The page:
All in all, I’m pretty happy with how things turned out. The cartridges were almost never certainly going to be played again, but now instead of taking up space in a closet, they’re on display where they can be appreciated. It’s nice that they’re getting a new lease on life, and are useful once again. :-)

After four years, I’m moving on.

I admit to some nervousness.

After nearly four and a half years at KEMTRON Technologies (now Elgin Separation Solutions), I’ve moved on to new employment. I start work today as a long term contractor for a Fortune 50 company.

This new job is going to be quite a change for me. This will be, by far, the largest company I’ve ever worked for. Up until now, I’ve been either an IT department of one, or part of small group. I’ll be one cog in a big department now. Also, where my focus at KEMTRON/Elgin was on a Windows environment, my OS focus here will be Linux.

The real nice thing about this job, though, is that I will no longer be on-call after hours. Getting calls from security and monitoring vendors during my time off gets really old after a while, though I accepted them as part of my job responsibilities. For the first time in many years, my free time will belong entirely to me and my family.

I’m really looking forward to this opportunity, as in the end it was something I could not pass up. While I was sad to leave KEMTRON/Elgin, I know this was the right move for me.

Let’s see how it goes. :-)

Player Three has entered the game.

I’ve pretty much let my site rot for the past couple of months. There is, however, a good reason for that.

I’m now a father.

Introducing Lucas!
Introducing Lucas!

My son Lucas was born on April 15th. As of this blog post he’s nearly eight weeks old, and I have to say life is a lot different with him.

The thing is, though, I was expecting fatherhood to be far more frustrating and draining. It helps that Lucas is so laid back; he almost never cries unless there’s something actually wrong, like if he’s hungry, has a dirty diaper, etc. In fact, our nickname for him is “Zen Baby”. I’ve also adapted to the new chores extremely well. For example, changing his diaper (something I was particularly worried about) is pretty easy, to the point where my father once commented about how quick and efficient I am at it. I’m also the go-to when it comes to burping him. I’m not sure why, but Jennifer and her parents seem to think that I get burps out of him faster than they do.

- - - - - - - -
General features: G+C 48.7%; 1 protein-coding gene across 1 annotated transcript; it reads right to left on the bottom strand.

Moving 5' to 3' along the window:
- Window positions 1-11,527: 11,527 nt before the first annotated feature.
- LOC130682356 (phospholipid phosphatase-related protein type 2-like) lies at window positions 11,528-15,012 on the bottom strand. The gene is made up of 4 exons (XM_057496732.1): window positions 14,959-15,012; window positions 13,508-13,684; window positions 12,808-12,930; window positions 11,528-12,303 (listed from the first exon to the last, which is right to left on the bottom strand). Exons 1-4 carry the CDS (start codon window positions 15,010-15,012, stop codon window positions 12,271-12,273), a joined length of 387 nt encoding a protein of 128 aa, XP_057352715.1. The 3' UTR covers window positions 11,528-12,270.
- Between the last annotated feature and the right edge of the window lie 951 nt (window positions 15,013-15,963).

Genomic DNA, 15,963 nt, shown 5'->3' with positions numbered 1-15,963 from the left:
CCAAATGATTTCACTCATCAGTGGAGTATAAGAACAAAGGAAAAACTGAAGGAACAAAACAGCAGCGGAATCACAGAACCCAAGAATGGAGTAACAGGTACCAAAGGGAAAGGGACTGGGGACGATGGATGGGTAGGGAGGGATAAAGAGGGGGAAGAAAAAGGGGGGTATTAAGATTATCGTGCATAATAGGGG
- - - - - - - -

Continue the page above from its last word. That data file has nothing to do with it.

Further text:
Jennifer has been a trouper throughout the whole thing, staying up with him and getting up during the night whenever he needs feeding. I usually take the early morning/breakfast and evening shifts, which allows her to take a break. I rather enjoy spending the time with Lucas, especially now that I’ve figured out what his different cries mean. I’ve even been able to take him for a while and anticipate his needs so that he doesn’t even need to cry.

About the only “bad”, so to speak, has been how it’s affected our leisure time. Whereas before Jennifer and I had a great deal of freedom and could do whatever we wanted within reason in our spare time, we now have to take him into account. To give a particular example: one would imagine I’d have been playing Mortal Kombat X non-stop since the game came out. Instead, if anything, I’ve played the mobile version more. It’s easier to play on the tablet when I’m keeping an eye on the wee one. However, compared to how much fun we’ve been having with him, we’re pretty okay with that change. We have been able to get out on occasion, thanks to the fact that Jennifer’s parents relish the chance to babysit. :-)

This is the beginning of a new journey for me, and while I was scared before, I’m really looking forward to showing Lucas the world. I’m also looking forward to showing him my interests (Doctor Who, Star Trek, Star Wars, Transformers), and watching him discover his own. It’s a change in my life, and one I’m looking forward to as the years progress.

Preparing for mobile Kombat…

I admit to some surprise.